You need more nutrients when you’re active, but which are the most important and exactly how much is enough?
Regular, intense exercise increases your requirements of the micronutrients involved in energy metabolism, tissue growth and repair, red blood cell manufacture and free radical defence. And while it’s tempting to think supplements will boost your performance, there’s little scientific evidence to support this theory. Most researchers conclude that a balanced diet should provide all the vitamins and minerals you need to keep healthy and train hard. Here’s the lowdown on the ten most useful.
Why you need it: Vitamin E is a powerful antioxidant, which prevents the oxidation of fatty acids in cell membranes, and protects the cell from damage caused by strenuous exercise.
Best food sources: Vegetable oils, margarine, wholegrain bread, oily fish, nuts, seeds, avocado, green leafy vegetables and egg yolk.
How much? The National Health and Medical Research Council recommends a dietary intake of 7mg/day for adult women: half an avocado, 60g spinach, six almonds, plus 10ml sunflower oil.
Why you need it: Vitamin C is needed for growth and the repair of body cells, and for the formation of connective tissues, red blood cells and exercise-related hormones, including adrenaline. It also promotes healthy blood vessels and strengthens the immune system. It’s a powerful antioxidant that can protect against exercise-related cell damage.
Best food sources? Fresh fruit and vegetables – particularly citrus fruit, berries, currants and dark green leafy veg.
How much? 40mg/day: half an orange, or half a red capsicum, or 10 strawberries.
Why you need it: Vitamin B6 is involved in protein, fat and carbohydrate metabolism, which increases as a result of regular exercise. It’s also needed for making red blood cells, new body proteins and antibodies.
Best food sources: Liver, nuts, pulses, eggs, bread, cereals, fish and bananas.
How much? 1.2mg/day: two bananas, plus 120g of salmon or tuna.
Vitamin A and beta-carotene
Why you need them: Vitamin A helps you to see in dim light (important if you run in the dark), keeps the skin, hair and eyes healthy and keeps the linings of organs such as the lungs healthy. Beta-carotene, converted into vitamin A in the body, is a powerful antioxidant that helps protect the cells from oxidative damage during intense exercise.
Best food sources: Vitamin A: Liver, cheese, oily fish, eggs, butter and margarine. Beta-carotene: Dark green vegetables, such as spinach and watercress,and yellow, orange and red fruits.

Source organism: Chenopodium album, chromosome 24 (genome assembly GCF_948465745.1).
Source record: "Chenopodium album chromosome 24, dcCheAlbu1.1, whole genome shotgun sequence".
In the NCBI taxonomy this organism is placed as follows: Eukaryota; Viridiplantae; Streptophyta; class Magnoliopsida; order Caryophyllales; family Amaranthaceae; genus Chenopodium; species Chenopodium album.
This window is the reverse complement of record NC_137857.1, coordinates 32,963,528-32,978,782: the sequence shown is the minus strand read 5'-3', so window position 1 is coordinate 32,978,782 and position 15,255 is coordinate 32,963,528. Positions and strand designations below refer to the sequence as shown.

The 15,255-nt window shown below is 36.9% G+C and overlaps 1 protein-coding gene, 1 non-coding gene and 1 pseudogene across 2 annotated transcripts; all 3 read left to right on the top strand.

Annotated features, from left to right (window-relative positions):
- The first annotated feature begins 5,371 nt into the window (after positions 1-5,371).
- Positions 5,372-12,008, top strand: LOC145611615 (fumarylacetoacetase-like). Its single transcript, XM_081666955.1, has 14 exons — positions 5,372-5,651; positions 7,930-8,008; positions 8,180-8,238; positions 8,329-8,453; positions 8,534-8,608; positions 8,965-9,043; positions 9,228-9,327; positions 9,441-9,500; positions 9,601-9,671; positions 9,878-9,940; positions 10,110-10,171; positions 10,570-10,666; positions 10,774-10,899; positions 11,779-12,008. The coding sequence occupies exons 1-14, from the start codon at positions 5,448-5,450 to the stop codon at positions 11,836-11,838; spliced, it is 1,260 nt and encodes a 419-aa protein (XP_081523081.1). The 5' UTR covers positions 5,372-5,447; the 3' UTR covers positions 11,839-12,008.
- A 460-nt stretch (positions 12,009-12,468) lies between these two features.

How much? Vitamin A, 600mcg/day: 15g margarine, one egg and two tablespoons of spinach. An Australian recommended dietary intake (RDI) has not been established for beta-carotene.
Why you need it: Folic acid is involved in the formation of red blood cells (compared to sedentary people, runners have a higher red blood count) and is also needed for the manufacture of new body cells.
Best food sources: Dark green leafy vegetables, oranges, fortified breakfast cereals and bread, yeast extract, nuts and pulses (legumes).
How much? 200mcg/day: 30g bran flakes, 25g peanuts plus one serving (3g) yeast extract.
Why you need it: Calcium is important for the structure of bones and teeth, but it also plays an important role in blood clotting, muscle contraction and nerve function. Weight-bearing exercise, such as running, increases bone mass and calcium absorption, so it’s important to get enough calcium in your diet.
Best food sources: Milk and dairy products; sardines, dark green leafy vegetables, pulses, nuts and seeds.
How much? 700mg/day: one glass (200ml) milk, one tub (150g) of yogurt and two tinned sardines (40g).
Why you need it: Iron is important for female runners as it’s needed to make haemoglobin (which transports oxygen in the blood) and myoglobin (which transports oxygen in the muscle cells). A deficient intake can impair aerobic metabolism by decreasing delivery of oxygen to the muscles and reducing the ability of muscles to use oxygen for energy.
Best food sources: Meat and offal, wholegrain cereals, nuts, fortified breakfast cereals, beans, lentils, green leafy vegetables. Including vitamin C-rich foods with meals – for example by adding fruit to breakfast cereal – enhances the absorption of iron.
How much? 14.8mg/day: one steak (150g), 100g spinach, 100g salmon, plus a 45g bowl of bran flakes.
Why you need it: Vitamin D is needed for strong bones (along with calcium and phosphorus), as it helps the body absorb calcium.
Best food sources: Oily fish, eggs, liver, fortified breakfast cereals and margarine.
How much? No RDI for non-pregnant, non- breastfeeding women has been established in Australia, but you should be able to get enough vitamin D by getting 10 minutes of sun exposure a day on your face and arms. It is recommended that pregnant and breastfeeding women need 10mcg.
Why you need it: Zinc is crucial to the activity of more than 70 enzymes involved in the metabolism of proteins, fats and carbohydrates. It also helps heal wounds and promote recovery from soft tissue injuries, as well as keeping the immune system healthy to fight infection.
Best food sources: Nuts, lentils, beans, eggs, wholegrain cereals, meat, milk and dairy products.
How much? 7mg/day: 115g steak, 85g cashew nuts, four slices of wholemeal bread, plus 115g cooked lentils.
Why you need it: Magnesium is involved in tissue repair after exercise, and in muscle contraction and nerve function. It also helps your body absorb calcium and potassium, and utilise vitamins B6, C and E.
Best food sources: Wholegrain cereals, nuts, fruit, vegetables and dark chocolate.
How much? 270mg/day: 50g mixed nuts, three slices of wholemeal bread, two shredded wheat, plus 50g dark chocolate.